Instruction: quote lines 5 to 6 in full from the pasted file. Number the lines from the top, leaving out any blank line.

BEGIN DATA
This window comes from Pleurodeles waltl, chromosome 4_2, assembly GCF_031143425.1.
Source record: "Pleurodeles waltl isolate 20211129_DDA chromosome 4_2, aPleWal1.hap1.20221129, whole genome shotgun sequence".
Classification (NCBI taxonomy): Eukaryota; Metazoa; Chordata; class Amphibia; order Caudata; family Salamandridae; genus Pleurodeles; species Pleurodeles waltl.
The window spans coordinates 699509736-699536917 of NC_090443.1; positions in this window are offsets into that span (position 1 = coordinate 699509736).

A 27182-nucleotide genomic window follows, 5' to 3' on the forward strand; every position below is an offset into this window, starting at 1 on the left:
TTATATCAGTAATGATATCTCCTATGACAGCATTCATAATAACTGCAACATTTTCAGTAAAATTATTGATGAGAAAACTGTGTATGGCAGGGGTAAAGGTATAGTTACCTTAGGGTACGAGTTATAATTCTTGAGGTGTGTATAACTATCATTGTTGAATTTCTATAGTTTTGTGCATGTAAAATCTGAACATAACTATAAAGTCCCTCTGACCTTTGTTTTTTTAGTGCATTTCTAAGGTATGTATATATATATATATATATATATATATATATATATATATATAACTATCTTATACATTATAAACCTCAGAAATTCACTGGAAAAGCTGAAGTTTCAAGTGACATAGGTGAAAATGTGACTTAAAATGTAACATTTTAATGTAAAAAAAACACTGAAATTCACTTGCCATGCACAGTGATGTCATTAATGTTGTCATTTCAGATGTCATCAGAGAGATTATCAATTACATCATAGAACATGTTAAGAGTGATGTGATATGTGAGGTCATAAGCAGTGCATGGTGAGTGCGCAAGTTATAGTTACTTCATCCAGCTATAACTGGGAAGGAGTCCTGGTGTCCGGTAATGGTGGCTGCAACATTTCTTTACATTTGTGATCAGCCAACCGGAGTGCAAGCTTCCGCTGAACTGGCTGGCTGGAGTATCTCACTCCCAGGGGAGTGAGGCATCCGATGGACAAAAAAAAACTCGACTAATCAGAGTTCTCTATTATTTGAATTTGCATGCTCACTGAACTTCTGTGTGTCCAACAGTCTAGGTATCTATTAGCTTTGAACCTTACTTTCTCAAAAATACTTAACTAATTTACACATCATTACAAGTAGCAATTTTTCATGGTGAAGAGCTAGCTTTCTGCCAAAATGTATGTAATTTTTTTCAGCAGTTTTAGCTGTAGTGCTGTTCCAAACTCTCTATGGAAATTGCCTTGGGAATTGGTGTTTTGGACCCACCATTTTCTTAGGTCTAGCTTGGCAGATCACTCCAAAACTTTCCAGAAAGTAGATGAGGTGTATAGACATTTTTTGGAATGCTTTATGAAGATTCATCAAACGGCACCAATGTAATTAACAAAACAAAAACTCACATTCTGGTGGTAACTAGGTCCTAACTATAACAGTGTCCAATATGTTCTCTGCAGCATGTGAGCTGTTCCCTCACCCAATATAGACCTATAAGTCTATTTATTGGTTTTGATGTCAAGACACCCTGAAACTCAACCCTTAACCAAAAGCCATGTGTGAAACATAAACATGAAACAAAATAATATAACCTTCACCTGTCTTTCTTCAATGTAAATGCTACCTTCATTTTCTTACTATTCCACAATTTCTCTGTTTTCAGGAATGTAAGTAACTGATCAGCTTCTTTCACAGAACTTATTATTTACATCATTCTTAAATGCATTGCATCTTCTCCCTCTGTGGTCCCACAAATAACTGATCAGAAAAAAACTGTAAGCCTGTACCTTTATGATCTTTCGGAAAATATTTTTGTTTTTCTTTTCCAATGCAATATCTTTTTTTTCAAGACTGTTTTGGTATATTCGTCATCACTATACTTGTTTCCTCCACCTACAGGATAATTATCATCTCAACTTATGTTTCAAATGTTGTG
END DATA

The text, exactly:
A 27182-nucleotide genomic window follows, 5' to 3' on the forward strand; every position below is an offset into this window, starting at 1 on the left:
TTATATCAGTAATGATATCTCCTATGACAGCATTCATAATAACTGCAACATTTTCAGTAAAATTATTGATGAGAAAACTGTGTATGGCAGGGGTAAAGGTATAGTTACCTTAGGGTACGAGTTATAATTCTTGAGGTGTGTATAACTATCATTGTTGAATTTCTATAGTTTTGTGCATGTAAAATCTGAACATAACTATAAAGTCCCTCTGACCTTTGTTTTTTTAGTGCATTTCTAAGGTATGTATATATATATATATATATATATATATATATATATATATATAACTATCTTATACATTATAAACCTCAGAAATTCACTGGAAAAGCTGAAGTTTCAAGTGACATAGGTGAAAATGTGACTTAAAATGTAACATTTTAATGTAAAAAAAACACTGAAATTCACTTGCCATGCACAGTGATGTCATTAATGTTGTCATTTCAGATGTCATCAGAGAGATTATCAATTACATCATAGAACATGTTAAGAGTGATGTGATATGTGAGGTCATAAGCAGTGCATGGTGAGTGCGCAAGTTATAGTTACTTCATCCAGCTATAACTGGGAAGGAGTCCTGGTGTCCGGTAATGGTGGCTGCAACATTTCTTTACATTTGTGATCAGCCAACCGGAGTGCAAGCTTCCGCTGAACTGGCTGGCTGGAGTATCTCACTCCCAGGGGAGTGAGGCATCCGATGGACAAAAAAAAACTCGACTAATCAGAGTTCTCTATTATTTGAATTTGCATGCTCACTGAACTTCTGTGTGTCCAACAGTCTAGGTATCTATTAGCTTTGAACCTTACTTTCTCAAAAATACTTAACTAATTTACACATCATTACAAGTAGCAATTTTTCATGGTGAAGAGCTAGCTTTCTGCCAAAATGTATGTAATTTTTTTCAGCAGTTTTAGCTGTAGTGCTGTTCCAAACTCTCTATGGAAATTGCCTTGGGAATTGGTGTTTTGGACCCACCATTTTCTTAGGTCTAGCTTGGCAGATCACTCCAAAACTTTCCAGAAAGTAGATGAGGTGTATAGACATTTTTTGGAATGCTTTATGAAGATTCATCAAACGGCACCAATGTAATTAACAAAACAAAAACTCACATTCTGGTGGTAACTAGGTCCTAACTATAACAGTGTCCAATATGTTCTCTGCAGCATGTGAGCTGTTCCCTCACCCAATATAGACCTATAAGTCTATTTATTGGTTTTGATGTCAAGACACCCTGAAACTCAACCCTTAACCAAAAGCCATGTGTGAAACATAAACATGAAACAAAATAATATAACCTTCACCTGTCTTTCTTCAATGTAAATGCTACCTTCATTTTCTTACTATTCCACAATTTCTCTGTTTTCAGGAATGTAAGTAACTGATCAGCTTCTTTCACAGAACTTATTATTTACATCATTCTTAAATGCATTGCATCTTCTCCCTCTGTGGTCCCACAAATAACTGATCAGAAAAAAACTGTAAGCCTGTACCTTTATGATCTTTCGGAAAATATTTTTGTTTTTCTTTTCCAATGCAATATCTTTTTTTTCAAGACTGTTTTGGTATATTCGTCATCACTATACTTGTTTCCTCCACCTACAGGATAATTATCATCTCAACTTATGTTTCAAATGTTGTG